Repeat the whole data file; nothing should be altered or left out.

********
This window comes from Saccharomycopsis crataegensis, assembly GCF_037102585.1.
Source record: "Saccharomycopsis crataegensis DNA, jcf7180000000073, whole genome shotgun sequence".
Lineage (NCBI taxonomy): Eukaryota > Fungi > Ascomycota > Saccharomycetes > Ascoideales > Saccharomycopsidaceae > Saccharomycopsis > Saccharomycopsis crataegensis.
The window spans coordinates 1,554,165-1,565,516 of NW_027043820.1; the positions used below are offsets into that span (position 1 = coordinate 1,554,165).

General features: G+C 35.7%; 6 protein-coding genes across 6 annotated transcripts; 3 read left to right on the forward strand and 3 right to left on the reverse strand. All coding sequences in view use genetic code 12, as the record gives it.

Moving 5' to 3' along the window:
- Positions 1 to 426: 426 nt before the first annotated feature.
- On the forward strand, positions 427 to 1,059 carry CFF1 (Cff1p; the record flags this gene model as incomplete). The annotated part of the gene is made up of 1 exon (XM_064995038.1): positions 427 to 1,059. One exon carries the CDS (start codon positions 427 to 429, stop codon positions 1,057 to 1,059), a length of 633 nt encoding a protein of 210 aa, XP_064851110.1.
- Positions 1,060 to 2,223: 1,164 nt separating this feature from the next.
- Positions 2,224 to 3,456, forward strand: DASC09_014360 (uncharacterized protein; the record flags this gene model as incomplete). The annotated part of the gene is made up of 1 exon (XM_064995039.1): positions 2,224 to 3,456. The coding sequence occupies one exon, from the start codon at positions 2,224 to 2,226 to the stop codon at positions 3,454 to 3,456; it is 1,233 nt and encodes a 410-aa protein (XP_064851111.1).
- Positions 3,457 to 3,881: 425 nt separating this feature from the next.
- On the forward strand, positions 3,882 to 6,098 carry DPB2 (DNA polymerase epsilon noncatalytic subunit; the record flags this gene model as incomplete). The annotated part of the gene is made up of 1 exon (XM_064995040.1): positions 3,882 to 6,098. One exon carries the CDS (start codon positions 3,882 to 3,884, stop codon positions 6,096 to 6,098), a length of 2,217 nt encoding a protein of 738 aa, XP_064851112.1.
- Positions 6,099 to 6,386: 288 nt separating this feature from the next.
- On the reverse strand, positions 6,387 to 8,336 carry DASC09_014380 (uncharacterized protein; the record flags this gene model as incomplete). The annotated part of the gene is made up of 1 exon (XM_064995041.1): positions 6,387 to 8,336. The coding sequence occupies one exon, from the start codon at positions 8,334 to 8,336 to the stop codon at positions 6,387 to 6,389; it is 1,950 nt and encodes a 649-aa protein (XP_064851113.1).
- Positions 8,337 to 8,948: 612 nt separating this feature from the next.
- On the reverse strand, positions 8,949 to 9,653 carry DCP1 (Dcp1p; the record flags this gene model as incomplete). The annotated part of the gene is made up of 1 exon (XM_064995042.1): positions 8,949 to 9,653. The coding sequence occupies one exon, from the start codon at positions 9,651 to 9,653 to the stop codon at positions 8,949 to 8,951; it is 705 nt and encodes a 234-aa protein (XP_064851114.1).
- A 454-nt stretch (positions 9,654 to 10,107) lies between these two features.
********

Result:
This window comes from Saccharomycopsis crataegensis, assembly GCF_037102585.1.
Source record: "Saccharomycopsis crataegensis DNA, jcf7180000000073, whole genome shotgun sequence".
Lineage (NCBI taxonomy): Eukaryota > Fungi > Ascomycota > Saccharomycetes > Ascoideales > Saccharomycopsidaceae > Saccharomycopsis > Saccharomycopsis crataegensis.
The window spans coordinates 1,554,165-1,565,516 of NW_027043820.1; the positions used below are offsets into that span (position 1 = coordinate 1,554,165).

General features: G+C 35.7%; 6 protein-coding genes across 6 annotated transcripts; 3 read left to right on the forward strand and 3 right to left on the reverse strand. All coding sequences in view use genetic code 12, as the record gives it.

Moving 5' to 3' along the window:
- Positions 1 to 426: 426 nt before the first annotated feature.
- On the forward strand, positions 427 to 1,059 carry CFF1 (Cff1p; the record flags this gene model as incomplete). The annotated part of the gene is made up of 1 exon (XM_064995038.1): positions 427 to 1,059. One exon carries the CDS (start codon positions 427 to 429, stop codon positions 1,057 to 1,059), a length of 633 nt encoding a protein of 210 aa, XP_064851110.1.
- Positions 1,060 to 2,223: 1,164 nt separating this feature from the next.
- Positions 2,224 to 3,456, forward strand: DASC09_014360 (uncharacterized protein; the record flags this gene model as incomplete). The annotated part of the gene is made up of 1 exon (XM_064995039.1): positions 2,224 to 3,456. The coding sequence occupies one exon, from the start codon at positions 2,224 to 2,226 to the stop codon at positions 3,454 to 3,456; it is 1,233 nt and encodes a 410-aa protein (XP_064851111.1).
- Positions 3,457 to 3,881: 425 nt separating this feature from the next.
- On the forward strand, positions 3,882 to 6,098 carry DPB2 (DNA polymerase epsilon noncatalytic subunit; the record flags this gene model as incomplete). The annotated part of the gene is made up of 1 exon (XM_064995040.1): positions 3,882 to 6,098. One exon carries the CDS (start codon positions 3,882 to 3,884, stop codon positions 6,096 to 6,098), a length of 2,217 nt encoding a protein of 738 aa, XP_064851112.1.
- Positions 6,099 to 6,386: 288 nt separating this feature from the next.
- On the reverse strand, positions 6,387 to 8,336 carry DASC09_014380 (uncharacterized protein; the record flags this gene model as incomplete). The annotated part of the gene is made up of 1 exon (XM_064995041.1): positions 6,387 to 8,336. The coding sequence occupies one exon, from the start codon at positions 8,334 to 8,336 to the stop codon at positions 6,387 to 6,389; it is 1,950 nt and encodes a 649-aa protein (XP_064851113.1).
- Positions 8,337 to 8,948: 612 nt separating this feature from the next.
- On the reverse strand, positions 8,949 to 9,653 carry DCP1 (Dcp1p; the record flags this gene model as incomplete). The annotated part of the gene is made up of 1 exon (XM_064995042.1): positions 8,949 to 9,653. The coding sequence occupies one exon, from the start codon at positions 9,651 to 9,653 to the stop codon at positions 8,949 to 8,951; it is 705 nt and encodes a 234-aa protein (XP_064851114.1).
- A 454-nt stretch (positions 9,654 to 10,107) lies between these two features.